This is a story of content reuse in action. At the Content Marketing Institute, we collect content marketing examples to share with our audience. We used to collect content marketing examples on an ad-hoc basis, but have recently started collecting Benin Phone Number them in a systematic way that lends itself to reuse – and saving time for our team.
Maybe you can figure out how we did things?
Someone would see a good example and email me – or someone else from the editorial team. “Great example,” I would reply, and if I felt organized, I would store this example in my personal email folder. I don’t know what the others did, because I never bothered to ask.
Or, one of our blog posts would have a great example, and I think, “We should include it in a roundup” (a future post pointing our readers to our favorite examples).
Not so scalable or efficient, right?
Things got a bit better when we started collecting all the examples in a Google Spreadsheet, but everyone was recording different types of information and doing so inconsistently. This first spreadsheet was a good starting point, as we all had access to a single source of content, but lacked standards on what to record and how. It took work to prepare the examples to share.
For example, every Wednesday, our community manager, Mo, would email me and ask, “Do you have an example ready for this week’s Facebook post?” (We post an example a week.) I would go to the spreadsheet, search through the ideas, and format something it used. It might not seem like a big deal, but week in and week out we spent time emailing each other, and I spent time looking for an example and then preparing it.
I knew there had to be a better approach. Enter smart content.
A smarter way to organize content
I started learning smart content concepts in late 2014. Although I’m far from an expert, there was a lot in the concepts that made sense to me. I decided to use these concepts – especially the core concept of designing content for reuse – to make sense of the content marketing examples we collect.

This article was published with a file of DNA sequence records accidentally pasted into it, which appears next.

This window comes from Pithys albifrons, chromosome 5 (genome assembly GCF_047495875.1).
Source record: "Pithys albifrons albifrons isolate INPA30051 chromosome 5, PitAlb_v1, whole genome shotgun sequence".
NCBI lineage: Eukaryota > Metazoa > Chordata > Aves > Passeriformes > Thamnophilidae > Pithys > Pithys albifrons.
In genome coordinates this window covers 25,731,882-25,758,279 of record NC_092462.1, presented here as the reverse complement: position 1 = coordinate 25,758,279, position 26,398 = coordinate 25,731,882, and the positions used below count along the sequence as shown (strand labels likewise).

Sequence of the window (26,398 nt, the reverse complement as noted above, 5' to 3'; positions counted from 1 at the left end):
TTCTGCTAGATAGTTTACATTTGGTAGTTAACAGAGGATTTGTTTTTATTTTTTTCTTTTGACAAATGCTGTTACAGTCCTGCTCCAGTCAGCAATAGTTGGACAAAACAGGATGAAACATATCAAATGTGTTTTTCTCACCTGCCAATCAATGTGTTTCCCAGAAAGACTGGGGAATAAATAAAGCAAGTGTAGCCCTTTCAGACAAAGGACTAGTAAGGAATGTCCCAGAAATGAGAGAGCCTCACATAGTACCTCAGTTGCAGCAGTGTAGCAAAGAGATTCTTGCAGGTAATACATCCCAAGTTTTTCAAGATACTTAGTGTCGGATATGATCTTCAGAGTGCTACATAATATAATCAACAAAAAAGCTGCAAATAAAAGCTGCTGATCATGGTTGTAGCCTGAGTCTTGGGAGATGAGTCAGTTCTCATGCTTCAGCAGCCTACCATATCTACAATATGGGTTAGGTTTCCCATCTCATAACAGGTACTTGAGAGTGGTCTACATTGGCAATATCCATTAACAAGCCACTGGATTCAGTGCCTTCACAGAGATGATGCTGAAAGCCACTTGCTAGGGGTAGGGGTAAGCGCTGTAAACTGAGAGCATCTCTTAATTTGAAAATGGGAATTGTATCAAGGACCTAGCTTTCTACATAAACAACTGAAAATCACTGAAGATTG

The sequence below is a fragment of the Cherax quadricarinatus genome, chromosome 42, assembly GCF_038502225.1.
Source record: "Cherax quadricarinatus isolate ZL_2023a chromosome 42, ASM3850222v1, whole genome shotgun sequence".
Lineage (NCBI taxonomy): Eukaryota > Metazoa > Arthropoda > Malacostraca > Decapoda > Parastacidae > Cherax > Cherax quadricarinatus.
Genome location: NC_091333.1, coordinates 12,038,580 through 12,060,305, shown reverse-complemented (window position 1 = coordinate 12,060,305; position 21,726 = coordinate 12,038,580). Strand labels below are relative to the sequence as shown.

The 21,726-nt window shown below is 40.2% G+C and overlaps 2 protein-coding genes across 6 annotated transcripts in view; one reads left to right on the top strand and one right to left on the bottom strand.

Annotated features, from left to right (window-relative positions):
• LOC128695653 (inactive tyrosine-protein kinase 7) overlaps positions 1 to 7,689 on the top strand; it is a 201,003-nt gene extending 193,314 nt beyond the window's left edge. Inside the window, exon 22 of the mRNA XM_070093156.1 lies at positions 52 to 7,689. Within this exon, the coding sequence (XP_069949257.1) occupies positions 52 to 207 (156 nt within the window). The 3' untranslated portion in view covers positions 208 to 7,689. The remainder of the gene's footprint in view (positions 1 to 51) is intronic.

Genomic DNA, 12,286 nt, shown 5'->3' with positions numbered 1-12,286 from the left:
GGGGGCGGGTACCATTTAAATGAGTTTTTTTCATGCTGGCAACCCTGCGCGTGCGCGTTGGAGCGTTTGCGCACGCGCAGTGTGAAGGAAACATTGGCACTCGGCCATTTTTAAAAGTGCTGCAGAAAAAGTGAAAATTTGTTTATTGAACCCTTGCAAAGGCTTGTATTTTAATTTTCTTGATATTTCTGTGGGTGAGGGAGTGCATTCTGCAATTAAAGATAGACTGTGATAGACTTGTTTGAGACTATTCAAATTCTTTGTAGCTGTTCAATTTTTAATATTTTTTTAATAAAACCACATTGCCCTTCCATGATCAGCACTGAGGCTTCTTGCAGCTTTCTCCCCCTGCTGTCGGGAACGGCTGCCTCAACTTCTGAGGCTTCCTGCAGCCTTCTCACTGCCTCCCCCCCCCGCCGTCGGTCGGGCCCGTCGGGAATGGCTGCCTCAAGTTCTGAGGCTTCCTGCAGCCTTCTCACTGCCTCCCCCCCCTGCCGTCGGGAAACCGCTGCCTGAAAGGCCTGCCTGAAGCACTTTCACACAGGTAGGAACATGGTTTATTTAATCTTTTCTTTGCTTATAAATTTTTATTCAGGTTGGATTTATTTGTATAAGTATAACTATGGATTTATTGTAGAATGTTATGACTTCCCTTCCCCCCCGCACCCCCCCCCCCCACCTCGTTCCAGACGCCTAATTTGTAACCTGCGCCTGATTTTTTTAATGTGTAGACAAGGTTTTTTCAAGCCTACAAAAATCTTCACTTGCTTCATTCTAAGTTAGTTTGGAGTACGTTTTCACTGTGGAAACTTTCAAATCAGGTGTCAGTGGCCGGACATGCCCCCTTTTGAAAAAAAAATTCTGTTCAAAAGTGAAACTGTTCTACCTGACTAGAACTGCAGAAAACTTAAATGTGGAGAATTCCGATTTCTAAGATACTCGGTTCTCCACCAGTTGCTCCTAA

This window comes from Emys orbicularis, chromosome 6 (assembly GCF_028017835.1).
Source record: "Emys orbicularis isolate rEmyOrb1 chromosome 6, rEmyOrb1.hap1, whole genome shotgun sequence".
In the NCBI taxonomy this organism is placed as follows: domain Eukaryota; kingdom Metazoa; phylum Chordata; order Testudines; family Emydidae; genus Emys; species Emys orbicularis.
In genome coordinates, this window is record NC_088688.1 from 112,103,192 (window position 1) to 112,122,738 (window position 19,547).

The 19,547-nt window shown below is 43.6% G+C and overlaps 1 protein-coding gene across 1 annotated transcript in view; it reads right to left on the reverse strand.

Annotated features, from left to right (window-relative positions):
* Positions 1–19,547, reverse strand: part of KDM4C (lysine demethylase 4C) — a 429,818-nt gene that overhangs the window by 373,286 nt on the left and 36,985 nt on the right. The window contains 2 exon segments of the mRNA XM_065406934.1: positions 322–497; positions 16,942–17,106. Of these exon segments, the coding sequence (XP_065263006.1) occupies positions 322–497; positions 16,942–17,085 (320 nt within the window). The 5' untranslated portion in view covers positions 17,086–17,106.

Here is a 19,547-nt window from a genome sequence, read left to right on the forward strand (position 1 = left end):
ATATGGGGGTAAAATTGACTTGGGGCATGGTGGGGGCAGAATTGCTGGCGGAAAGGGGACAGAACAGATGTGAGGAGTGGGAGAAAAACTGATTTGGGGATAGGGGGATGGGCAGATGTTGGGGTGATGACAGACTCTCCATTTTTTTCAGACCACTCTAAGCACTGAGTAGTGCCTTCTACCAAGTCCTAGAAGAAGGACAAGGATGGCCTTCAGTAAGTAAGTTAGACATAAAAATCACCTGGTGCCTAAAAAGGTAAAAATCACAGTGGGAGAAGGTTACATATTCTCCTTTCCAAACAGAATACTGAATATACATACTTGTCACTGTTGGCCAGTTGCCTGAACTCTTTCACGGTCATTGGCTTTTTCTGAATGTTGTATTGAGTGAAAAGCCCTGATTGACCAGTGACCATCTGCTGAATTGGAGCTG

As with any business process, we had to start at the end. I knew we needed a better way to have examples ready for our weekly Facebook post and at the same time wanted to update our content marketing examples eBook. I also have other ideas on how we could reuse this content once it’s curated.
Knowing our goals helped me decide what types of information to collect about each content marketing example in our Google Spreadsheet. I started recording these things every time:
- Effort: a description of the content marketing example
- Company: The brand leading this effort
- Content type: video, e-book, podcast, etc. (We have a standard list of content types – we call them tactics – that we use to rank examples. As we often like to create editorial content based on our annual research, we use the same content types here as we include here. For example, this data will make it much easier for us to update the content marketing guide.)
- Why We Like It: The reason the bidder wants to add this example
- CMI Source: A link to the relevant CMI blog post or note identifying the CMI person who submitted this example
- Industry: The relevant industry (chosen from our standard list)
- Person to quote: the person who wrote about this or provided this example
- Direct link for an image: where we go to get an image when we share the example